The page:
How visible are they in St. Petersburg?
Over the years, pretty visible. In the mid-2000s, Uhuru members and anti-Iraq War activists targeted St. Petersburg’s BayWalk shopping and dining complex for a series of protests so vocal and visible that they were frequently cited as reasons why the complex lost business and failed. BayWalk was eventually redeveloped and rebranded as the Sundial.
The Uhurus played a significant role in the citywide riots that followed the 1996 police killing of 18-year-old TyRon Lewis. The group led vigils and marches, and called for the release of arrested protestors and retribution against the white officer that shot Lewis during a traffic stop. When a grand jury cleared the officer, a clash with police broke out at the Uhuru House, with three members arrested and charged with an array of offenses.
In the years after Lewis’ death, the Uhurus waged virtual war against the city and law enforcement, once even sentencing the mayor and police chief to death during an internal tribunal. They pushed for a publicly funded gymnasium to be named the All People’s TyRon Lewis Community Gym. And in 2016, without the city’s permission, the group erected a sign at the site of Lewis’ death renaming 18th Avenue S “TyRon Lewis Avenue.”
There is one more thing the Uhurus are known for in St. Petersburg: their pies. The group’s fundraising arm bakes and sells sweet potato, pumpkin, apple crumb and other pies at the city’s Saturday Morning Market, and takes countless special orders before holidays.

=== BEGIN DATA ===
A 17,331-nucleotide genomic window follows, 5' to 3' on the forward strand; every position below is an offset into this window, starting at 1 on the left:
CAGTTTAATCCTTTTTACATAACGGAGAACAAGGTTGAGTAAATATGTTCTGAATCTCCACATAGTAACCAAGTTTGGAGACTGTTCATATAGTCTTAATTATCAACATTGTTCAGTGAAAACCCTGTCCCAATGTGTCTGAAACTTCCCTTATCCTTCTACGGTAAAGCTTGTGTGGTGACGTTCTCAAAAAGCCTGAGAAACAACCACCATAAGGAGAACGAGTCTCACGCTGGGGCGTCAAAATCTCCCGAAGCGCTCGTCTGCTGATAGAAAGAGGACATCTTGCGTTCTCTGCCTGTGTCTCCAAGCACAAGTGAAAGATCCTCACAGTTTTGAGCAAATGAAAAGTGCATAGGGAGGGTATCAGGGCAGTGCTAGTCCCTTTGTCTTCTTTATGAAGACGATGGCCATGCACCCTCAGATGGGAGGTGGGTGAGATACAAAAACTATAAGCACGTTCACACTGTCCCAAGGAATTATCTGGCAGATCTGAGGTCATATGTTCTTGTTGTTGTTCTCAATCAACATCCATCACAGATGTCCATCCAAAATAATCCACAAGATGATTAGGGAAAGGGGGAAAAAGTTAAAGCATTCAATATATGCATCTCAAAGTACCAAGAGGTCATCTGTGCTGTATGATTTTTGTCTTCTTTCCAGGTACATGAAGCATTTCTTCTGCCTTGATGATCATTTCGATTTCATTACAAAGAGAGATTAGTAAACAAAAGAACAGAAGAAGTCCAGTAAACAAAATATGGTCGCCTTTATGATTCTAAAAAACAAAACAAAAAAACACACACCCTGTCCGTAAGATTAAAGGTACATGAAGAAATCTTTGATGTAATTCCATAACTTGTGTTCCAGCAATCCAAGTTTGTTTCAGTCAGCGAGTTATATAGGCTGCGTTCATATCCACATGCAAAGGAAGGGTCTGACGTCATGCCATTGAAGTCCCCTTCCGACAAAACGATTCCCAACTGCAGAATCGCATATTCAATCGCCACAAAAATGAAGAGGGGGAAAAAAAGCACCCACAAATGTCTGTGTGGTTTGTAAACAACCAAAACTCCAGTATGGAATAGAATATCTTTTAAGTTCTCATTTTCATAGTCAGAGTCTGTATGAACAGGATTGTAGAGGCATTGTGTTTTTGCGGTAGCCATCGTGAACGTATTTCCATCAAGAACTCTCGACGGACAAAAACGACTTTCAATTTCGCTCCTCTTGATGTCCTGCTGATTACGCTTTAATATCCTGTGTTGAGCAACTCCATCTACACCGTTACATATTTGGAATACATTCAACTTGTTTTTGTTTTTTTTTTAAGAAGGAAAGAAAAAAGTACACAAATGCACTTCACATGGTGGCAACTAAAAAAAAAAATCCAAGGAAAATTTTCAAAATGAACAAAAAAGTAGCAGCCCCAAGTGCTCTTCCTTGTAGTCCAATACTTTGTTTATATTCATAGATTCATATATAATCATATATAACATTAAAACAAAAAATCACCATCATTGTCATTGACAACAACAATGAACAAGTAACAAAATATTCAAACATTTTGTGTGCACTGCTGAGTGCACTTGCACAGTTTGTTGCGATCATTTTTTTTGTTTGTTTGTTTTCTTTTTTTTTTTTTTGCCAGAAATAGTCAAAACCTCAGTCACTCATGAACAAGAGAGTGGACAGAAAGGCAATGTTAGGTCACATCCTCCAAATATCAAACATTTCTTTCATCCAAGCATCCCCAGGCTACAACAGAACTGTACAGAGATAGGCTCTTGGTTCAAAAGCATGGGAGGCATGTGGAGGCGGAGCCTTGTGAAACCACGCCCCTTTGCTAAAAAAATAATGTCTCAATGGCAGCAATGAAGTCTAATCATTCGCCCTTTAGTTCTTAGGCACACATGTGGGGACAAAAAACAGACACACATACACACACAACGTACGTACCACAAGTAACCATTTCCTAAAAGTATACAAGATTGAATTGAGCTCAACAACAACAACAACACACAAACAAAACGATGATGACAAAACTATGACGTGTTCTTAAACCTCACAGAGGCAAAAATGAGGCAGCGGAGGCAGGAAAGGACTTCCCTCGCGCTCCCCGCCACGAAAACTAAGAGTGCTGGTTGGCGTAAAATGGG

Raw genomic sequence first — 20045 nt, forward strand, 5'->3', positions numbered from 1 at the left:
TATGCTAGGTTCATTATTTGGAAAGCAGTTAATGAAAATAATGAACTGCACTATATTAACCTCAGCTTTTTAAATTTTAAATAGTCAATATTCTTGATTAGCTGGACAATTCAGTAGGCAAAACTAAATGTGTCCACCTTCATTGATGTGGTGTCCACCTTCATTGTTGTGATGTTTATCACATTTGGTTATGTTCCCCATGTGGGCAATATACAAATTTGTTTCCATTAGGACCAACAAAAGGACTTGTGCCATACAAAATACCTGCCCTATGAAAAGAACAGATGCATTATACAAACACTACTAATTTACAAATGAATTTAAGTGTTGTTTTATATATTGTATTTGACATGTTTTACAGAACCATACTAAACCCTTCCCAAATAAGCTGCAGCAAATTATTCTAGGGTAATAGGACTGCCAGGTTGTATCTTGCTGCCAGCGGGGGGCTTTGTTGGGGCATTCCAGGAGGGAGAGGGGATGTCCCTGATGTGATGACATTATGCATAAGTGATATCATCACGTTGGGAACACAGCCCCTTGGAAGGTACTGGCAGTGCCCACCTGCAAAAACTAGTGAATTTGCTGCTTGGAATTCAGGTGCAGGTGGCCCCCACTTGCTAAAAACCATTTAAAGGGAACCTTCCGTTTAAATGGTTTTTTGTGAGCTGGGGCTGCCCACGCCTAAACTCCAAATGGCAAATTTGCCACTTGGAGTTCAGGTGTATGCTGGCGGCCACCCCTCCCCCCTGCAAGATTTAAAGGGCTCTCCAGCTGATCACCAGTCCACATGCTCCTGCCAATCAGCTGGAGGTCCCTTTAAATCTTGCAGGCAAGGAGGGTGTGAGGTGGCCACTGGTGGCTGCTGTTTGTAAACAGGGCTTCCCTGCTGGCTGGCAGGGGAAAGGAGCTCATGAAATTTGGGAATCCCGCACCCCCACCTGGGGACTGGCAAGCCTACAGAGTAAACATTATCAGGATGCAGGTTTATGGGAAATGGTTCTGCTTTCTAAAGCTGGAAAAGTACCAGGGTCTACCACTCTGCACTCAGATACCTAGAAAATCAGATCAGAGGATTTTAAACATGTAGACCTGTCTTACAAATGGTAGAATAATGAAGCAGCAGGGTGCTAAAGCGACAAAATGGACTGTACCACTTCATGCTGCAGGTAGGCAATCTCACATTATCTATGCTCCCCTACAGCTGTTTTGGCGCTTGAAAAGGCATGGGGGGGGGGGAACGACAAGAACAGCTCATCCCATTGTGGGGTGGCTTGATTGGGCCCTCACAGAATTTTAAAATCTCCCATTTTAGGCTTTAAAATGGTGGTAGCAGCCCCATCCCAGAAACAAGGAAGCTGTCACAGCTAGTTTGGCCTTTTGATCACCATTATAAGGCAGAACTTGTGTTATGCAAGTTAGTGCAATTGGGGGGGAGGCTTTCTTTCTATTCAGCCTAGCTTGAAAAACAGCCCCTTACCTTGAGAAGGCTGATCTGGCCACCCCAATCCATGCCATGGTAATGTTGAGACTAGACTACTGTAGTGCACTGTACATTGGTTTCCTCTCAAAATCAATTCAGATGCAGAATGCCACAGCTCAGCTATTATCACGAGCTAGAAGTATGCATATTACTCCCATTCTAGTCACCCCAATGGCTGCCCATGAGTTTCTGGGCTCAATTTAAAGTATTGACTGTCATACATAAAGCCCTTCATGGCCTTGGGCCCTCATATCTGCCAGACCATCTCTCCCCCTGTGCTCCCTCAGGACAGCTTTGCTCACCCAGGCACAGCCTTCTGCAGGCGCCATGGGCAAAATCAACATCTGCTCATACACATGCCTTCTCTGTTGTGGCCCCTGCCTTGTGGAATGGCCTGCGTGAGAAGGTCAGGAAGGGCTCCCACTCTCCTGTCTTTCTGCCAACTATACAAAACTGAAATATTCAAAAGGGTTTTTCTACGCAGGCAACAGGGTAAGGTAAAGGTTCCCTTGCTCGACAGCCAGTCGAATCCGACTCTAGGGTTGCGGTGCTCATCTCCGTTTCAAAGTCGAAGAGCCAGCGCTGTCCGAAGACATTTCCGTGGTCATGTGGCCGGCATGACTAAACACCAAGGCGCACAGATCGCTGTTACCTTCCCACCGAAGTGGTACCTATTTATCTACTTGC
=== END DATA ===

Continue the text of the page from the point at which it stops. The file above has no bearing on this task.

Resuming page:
Are they active in St. Petersburg city politics?
Yes. Almost every election cycle, the Uhurus have put forth or backed candidates for mayor and City Council, most of them outspoken. In 2017, the group interrupted a mayoral debate, causing a fracas that led to a shoving match broken up by police. A week later, the race made national news when a candidate told supporters of the Uhurus’ preferred candidate, Jesse Nevel — the white chairperson of the national Uhuru Solidarity Movement — to “go back to Africa” during a debate.
Were they active during the George Floyd protests of 2020?
Only a few of the organizers who emerged to lead protests throughout the city after Floyd was killed by Minnesota police had a stated connection to the Uhuru Movement. Yeshitela led one protest calling for Bank of America to pay more than $1 billion in reparations for “the development of the economic power in the African community.” At another protest, Uhuru member Eritha Cainion, a former city council candidate, grabbed a microphone at the steps of City Hall.
“Fist up, fight back!” she yelled, leading the crowd in a call-and-response. “Jail the killer cops now!”
Times staff writers Jack Evans and Zachary T. Sampson contributed to this report, which used information from Times archives.